Embarrass Your Way Into Better Writing

You know when you do something wicked stupid and you wish there was a way to wave a wand and obliviate the memory from everyone who saw it? For some people it might just be one dumb thing, you know? For instance, after sucking back one too many wine coolers, one of my high school friends decided a strip-tease rendition of Whitney Houston’s “I Wanna Dance With Somebody” was what a party needed.

Okay, that didn’t happen. But you’re tracking on what I mean, right?

While everybody has a natural tendency to push these sorts of memories into the never-see-daylight parts of their brains, there are the silly fools like me who capitalize on those moments of crippling shame (as evidenced here). See, I’m of the mind that experience with shame and embarrassment are just as vital to creating genuine characters as experience with love and happiness. When I write about a character getting smashed by a bully, I draw from my own feelings with the same thing–being the smashee, not the smasher–and throw them onto the page like I just went through it. That’s the only way I can roll, otherwise I end up with a manuscript full phonies.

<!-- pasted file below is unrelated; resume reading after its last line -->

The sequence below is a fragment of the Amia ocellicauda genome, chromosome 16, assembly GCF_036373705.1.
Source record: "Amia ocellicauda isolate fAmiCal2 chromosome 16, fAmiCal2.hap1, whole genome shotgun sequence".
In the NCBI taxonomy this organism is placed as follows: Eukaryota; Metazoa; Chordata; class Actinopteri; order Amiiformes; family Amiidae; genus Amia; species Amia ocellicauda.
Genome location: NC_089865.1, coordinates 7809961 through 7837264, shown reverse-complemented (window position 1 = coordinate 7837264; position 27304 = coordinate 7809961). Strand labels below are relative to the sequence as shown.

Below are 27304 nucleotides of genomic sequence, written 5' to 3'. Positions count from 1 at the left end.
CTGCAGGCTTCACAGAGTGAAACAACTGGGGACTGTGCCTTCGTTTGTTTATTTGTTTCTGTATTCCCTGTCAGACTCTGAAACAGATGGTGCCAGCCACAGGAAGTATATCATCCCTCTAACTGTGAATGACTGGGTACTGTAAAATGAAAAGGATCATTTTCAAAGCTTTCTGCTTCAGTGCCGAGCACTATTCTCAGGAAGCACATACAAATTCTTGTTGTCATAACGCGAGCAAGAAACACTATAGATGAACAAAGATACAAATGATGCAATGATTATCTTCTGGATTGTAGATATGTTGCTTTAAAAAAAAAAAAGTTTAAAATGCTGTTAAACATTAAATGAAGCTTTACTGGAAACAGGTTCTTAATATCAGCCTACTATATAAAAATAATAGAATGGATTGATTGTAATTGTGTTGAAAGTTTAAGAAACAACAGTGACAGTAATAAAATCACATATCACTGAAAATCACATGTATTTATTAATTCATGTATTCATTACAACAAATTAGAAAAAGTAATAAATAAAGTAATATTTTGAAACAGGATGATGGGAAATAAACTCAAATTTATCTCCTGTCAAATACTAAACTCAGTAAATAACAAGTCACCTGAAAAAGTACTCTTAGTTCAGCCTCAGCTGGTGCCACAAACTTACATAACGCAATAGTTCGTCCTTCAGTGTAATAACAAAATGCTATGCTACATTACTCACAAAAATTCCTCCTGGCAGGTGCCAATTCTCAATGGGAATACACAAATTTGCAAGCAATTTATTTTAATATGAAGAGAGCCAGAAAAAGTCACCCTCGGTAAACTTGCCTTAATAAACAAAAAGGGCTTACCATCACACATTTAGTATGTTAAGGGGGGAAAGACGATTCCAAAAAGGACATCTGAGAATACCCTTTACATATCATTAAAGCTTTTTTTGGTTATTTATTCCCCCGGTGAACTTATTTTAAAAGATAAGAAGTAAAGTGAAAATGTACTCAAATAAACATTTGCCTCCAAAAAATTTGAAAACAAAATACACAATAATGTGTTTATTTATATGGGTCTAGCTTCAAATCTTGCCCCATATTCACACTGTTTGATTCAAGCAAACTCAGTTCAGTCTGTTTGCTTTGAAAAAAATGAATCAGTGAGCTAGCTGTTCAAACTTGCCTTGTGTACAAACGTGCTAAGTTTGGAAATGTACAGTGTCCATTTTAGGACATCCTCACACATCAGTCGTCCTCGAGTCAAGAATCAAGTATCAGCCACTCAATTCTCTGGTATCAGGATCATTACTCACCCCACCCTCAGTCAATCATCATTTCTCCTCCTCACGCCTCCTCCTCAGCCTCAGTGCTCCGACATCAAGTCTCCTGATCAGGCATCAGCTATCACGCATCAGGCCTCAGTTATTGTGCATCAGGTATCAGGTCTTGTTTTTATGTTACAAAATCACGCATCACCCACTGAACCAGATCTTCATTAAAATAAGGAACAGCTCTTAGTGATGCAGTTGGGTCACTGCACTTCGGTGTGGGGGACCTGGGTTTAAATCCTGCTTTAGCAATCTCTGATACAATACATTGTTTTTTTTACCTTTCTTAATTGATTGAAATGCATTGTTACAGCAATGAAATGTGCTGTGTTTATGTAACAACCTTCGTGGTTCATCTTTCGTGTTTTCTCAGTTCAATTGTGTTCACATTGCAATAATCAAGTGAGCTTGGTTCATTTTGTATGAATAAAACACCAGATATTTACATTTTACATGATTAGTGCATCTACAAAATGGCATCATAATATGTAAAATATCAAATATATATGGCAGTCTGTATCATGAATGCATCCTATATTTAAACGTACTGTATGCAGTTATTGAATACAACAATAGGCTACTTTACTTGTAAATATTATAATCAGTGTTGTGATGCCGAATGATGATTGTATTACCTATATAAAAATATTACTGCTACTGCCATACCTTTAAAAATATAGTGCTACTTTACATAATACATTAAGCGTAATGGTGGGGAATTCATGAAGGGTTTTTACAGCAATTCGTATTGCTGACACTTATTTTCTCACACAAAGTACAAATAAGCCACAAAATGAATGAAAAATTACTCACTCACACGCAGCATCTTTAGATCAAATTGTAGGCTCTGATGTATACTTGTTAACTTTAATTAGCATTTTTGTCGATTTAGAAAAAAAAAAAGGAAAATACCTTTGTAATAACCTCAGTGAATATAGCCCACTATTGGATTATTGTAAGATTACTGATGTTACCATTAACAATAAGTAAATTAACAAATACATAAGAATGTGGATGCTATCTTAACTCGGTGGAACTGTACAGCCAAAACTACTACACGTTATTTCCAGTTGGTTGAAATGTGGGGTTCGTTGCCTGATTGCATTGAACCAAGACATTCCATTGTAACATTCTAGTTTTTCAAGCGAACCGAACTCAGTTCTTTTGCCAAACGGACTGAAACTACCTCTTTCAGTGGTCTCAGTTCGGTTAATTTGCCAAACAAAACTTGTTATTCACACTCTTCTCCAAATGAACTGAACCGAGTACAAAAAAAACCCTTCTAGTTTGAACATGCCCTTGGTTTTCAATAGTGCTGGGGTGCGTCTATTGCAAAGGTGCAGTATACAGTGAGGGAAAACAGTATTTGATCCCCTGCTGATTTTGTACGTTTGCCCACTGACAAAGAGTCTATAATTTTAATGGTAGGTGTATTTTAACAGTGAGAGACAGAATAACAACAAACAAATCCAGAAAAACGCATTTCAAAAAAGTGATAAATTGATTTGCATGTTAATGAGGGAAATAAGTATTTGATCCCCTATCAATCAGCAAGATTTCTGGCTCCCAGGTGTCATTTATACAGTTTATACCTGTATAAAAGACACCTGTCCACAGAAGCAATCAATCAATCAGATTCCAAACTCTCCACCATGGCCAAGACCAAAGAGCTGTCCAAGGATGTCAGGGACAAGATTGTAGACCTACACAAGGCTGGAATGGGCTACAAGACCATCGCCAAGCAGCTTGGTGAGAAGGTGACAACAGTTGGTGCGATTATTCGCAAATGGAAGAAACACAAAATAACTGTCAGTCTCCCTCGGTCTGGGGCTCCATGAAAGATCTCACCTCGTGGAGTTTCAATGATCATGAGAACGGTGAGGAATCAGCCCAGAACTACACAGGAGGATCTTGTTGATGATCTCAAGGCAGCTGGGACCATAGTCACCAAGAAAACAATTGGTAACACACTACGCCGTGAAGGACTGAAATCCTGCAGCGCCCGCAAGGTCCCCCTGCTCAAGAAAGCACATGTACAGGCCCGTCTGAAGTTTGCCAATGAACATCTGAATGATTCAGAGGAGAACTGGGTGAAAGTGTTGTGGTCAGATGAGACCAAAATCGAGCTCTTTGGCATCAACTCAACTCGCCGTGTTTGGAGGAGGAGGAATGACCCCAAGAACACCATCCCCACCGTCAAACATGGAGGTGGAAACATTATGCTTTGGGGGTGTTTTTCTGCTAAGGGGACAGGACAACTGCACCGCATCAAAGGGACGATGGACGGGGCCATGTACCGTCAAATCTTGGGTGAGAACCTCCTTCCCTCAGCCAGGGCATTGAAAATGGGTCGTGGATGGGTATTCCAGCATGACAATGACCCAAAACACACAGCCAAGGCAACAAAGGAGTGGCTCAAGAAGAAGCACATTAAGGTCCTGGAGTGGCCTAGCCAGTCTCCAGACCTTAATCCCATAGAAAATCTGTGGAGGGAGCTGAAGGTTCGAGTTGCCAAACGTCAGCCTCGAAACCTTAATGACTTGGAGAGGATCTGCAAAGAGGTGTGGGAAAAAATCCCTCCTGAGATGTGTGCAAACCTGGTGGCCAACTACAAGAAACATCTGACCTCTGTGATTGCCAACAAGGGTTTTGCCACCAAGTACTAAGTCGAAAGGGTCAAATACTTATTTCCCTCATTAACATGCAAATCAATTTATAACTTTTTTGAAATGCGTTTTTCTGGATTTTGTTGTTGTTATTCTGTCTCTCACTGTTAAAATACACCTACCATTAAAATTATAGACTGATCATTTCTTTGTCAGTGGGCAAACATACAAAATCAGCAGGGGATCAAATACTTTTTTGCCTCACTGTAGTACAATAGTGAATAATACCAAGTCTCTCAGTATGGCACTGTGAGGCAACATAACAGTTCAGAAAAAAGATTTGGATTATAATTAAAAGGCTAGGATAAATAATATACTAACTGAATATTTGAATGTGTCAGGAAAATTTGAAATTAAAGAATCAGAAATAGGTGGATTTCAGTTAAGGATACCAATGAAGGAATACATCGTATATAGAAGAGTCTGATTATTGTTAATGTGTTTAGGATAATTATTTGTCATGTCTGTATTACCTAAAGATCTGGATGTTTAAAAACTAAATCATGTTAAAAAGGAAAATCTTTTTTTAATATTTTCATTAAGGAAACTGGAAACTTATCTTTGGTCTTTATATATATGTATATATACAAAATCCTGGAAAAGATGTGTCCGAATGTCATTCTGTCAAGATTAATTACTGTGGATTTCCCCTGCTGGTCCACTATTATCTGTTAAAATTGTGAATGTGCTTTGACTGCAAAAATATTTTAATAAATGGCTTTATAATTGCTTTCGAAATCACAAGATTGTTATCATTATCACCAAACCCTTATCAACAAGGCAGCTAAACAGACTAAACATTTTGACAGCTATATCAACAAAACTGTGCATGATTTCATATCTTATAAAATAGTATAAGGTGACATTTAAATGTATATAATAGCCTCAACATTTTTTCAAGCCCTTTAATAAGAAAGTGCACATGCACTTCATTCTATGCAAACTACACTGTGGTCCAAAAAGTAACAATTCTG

How do you feel about this? Do you dump your feelings onto the page or are you the type to hold back?


2 thoughts on “Embarrass Your Way Into Better Writing

  1. I went to a workshop where a woman called it “method writing.” She gave an example of needing to describe a character’s shame and using her personal experience of being asked out and then stood up by her high school’s BMOC (she found out later someone dared him to do it.) I think it’s cathartic for writers to use their own memories — good or bad — as inspiration. And if that bit of writing gets published, well, that’s icing on the cake. 🙂

    • This is dead-on. Unloading my fears or resentments onto my characters sometimes gives me this feeling that there is someone who relates to how I’m feeling, you know? Of course, that “someone” is a fictional character who only exists in my mind, so i don’t know if relating to her is such a good thing.

Leave a Reply

Fill in your details below or click an icon to log in:

WordPress.com Logo

You are commenting using your WordPress.com account. Log Out /  Change )

Google photo

You are commenting using your Google account. Log Out /  Change )

Twitter picture

You are commenting using your Twitter account. Log Out /  Change )

Facebook photo

You are commenting using your Facebook account. Log Out /  Change )

Connecting to %s